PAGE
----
Create a new program in NetBeans and cut and paste the functions
"create_random_data", "create_mostly_sorted_data" and "write_data"
above into your program. Now create a main program that declares
an array of 100 integers, and calls "create_random_data" and "write_data"
to create a data file "random.txt" with random values
between 0 and 99. If you look at this file, it should look
almost as *unsorted* as possible.

Now extend your main program to call the "create_mostly_sorted_data"
function on an array of 100 integers to create the file
"mostly_sorted.txt". Try a few different values of the "swaps"
parameter to see what happens and choose a value that creates data
that looks *mostly sorted* (some sequences of values are in the
correct order, but others are out of order).

Cut and paste your main program below:

Cut and paste one of your mostly sorted results below:

Cut and paste the functions "bubble_sort" and "selection_sort" below into your program.

//----------------------------------------------------------------- // Bubble sort algorithm //----------------------------------------------------------------- void bubble_sort(int data[], int count) { int pass = 1; int exchange = 1; // Bubble largest value to the right N times while ((pass < count) && (exchange > 0)) { // Scan unsorted part of data array exchange = 0; for (int index = 0; index < count - pass; index++) { // Swap two data values if out of order if (data[index] > data[index + 1]) { int temp = data[index]; data[index] = data[index + 1]; data[index + 1] = temp; exchange++; } } pass++; } } //--------------------------------------------------------------- // Selection sort algorithm //--------------------------------------------------------------- void selection_sort(int data[], int low, int high) { // Put largest unsorted value at end of sorted list for (int last = high; last > low; last--) { // Find index of largest value in unsorted array int largest = low; for (int index = low + 1; index <= last; index++) if (data[index] > data[largest]) largest = index; // Swap with last element in unsorted array int temp = data[last]; data[last] = data[largest]; data[largest] = temp; } }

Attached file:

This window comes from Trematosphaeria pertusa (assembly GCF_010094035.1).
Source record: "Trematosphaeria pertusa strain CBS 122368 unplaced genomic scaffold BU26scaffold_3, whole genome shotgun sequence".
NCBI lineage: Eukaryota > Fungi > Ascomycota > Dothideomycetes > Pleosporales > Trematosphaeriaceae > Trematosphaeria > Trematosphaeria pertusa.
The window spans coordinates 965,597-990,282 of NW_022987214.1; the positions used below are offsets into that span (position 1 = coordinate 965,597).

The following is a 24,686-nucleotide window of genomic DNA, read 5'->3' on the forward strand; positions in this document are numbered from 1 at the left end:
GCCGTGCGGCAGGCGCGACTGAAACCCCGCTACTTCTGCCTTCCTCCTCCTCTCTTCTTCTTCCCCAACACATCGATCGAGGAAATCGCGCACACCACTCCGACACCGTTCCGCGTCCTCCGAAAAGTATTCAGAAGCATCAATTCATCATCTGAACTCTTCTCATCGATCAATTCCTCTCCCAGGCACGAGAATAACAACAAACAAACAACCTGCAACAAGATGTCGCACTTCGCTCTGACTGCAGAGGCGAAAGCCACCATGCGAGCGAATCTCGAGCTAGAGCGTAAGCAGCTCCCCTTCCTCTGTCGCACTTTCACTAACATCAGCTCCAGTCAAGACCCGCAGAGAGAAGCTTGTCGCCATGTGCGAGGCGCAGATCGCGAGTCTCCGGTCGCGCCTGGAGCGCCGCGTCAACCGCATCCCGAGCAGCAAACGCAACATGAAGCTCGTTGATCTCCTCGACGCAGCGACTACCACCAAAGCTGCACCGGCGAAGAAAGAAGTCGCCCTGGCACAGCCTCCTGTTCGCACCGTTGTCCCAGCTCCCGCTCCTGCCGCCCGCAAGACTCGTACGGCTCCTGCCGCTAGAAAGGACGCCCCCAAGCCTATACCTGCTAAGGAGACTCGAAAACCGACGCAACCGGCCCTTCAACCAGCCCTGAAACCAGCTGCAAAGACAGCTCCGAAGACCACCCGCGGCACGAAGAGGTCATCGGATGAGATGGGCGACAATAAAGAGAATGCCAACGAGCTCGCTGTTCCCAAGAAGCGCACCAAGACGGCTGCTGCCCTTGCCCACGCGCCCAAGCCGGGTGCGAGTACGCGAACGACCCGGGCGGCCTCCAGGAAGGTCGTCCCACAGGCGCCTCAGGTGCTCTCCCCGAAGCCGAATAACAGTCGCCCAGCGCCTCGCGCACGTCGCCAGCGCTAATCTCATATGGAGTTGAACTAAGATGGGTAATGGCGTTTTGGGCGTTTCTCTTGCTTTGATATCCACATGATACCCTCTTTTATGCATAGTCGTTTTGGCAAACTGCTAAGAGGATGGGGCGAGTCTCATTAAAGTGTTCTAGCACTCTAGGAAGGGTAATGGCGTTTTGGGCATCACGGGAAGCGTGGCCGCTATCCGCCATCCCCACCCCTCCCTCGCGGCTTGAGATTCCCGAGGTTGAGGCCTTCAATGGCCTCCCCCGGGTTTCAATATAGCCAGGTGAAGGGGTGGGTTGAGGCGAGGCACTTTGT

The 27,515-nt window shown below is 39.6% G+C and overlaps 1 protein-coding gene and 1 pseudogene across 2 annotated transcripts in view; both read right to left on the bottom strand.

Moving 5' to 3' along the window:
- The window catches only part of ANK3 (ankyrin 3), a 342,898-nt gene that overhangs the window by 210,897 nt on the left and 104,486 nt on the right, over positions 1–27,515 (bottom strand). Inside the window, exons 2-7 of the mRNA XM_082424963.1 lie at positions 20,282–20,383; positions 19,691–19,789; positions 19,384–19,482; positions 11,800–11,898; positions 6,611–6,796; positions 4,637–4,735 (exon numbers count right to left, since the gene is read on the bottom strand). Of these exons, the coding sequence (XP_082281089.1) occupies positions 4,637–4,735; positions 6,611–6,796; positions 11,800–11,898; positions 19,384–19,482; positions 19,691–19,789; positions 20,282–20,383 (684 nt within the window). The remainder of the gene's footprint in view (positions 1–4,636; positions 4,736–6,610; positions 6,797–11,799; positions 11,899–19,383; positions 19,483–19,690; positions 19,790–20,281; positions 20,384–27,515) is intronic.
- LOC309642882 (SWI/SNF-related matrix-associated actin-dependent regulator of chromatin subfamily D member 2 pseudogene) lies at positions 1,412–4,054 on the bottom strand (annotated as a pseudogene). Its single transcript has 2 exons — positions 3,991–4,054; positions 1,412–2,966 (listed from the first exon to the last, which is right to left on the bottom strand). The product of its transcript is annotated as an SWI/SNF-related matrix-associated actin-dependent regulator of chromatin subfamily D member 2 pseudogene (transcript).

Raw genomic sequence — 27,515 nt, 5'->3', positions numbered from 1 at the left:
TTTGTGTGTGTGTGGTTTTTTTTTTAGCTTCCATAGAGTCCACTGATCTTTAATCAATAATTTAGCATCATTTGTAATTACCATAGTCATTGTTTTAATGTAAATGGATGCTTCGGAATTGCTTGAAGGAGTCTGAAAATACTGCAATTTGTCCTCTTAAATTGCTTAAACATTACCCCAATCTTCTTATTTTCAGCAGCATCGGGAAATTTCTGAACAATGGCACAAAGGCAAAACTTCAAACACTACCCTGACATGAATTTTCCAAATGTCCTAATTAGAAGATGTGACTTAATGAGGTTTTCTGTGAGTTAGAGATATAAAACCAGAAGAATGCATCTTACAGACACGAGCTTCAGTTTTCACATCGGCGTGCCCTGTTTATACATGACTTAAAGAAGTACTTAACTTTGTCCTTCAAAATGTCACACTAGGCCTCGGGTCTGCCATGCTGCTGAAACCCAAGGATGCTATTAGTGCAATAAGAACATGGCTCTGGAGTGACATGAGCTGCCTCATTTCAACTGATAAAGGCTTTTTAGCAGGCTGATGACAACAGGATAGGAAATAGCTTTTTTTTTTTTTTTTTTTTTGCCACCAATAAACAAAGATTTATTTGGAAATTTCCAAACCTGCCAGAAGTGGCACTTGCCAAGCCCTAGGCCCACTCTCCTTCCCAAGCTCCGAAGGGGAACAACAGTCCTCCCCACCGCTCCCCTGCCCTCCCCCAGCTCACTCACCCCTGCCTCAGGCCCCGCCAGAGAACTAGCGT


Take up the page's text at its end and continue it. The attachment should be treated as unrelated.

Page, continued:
Now we are ready to do some experiments to compare the speed of these two sorting algorithms. Your next task is to modify your main program to calculate the CPU times for the following tasks:

Use the code below to measure the CPU time. Calculate the run times for N=1000. If the CPU times are too small to measure, increase N as needed until you can get a CPU time greater than a few seconds. Stop your program if it uses more than a minute of CPU time and decrease N accordingly.

// Get start time clock_t time1=clock(); // Some chunk of code // Get end time clock_t time2=clock(); double run_time = (time2-time1)/(double)CLOCKS_PER_SEC; cout << "Run time: " << run_time << " seconds\n";

Cut and paste your modified main program below:

Enter the results of your six timing experiments below:

When you have completed all of the steps to this lab: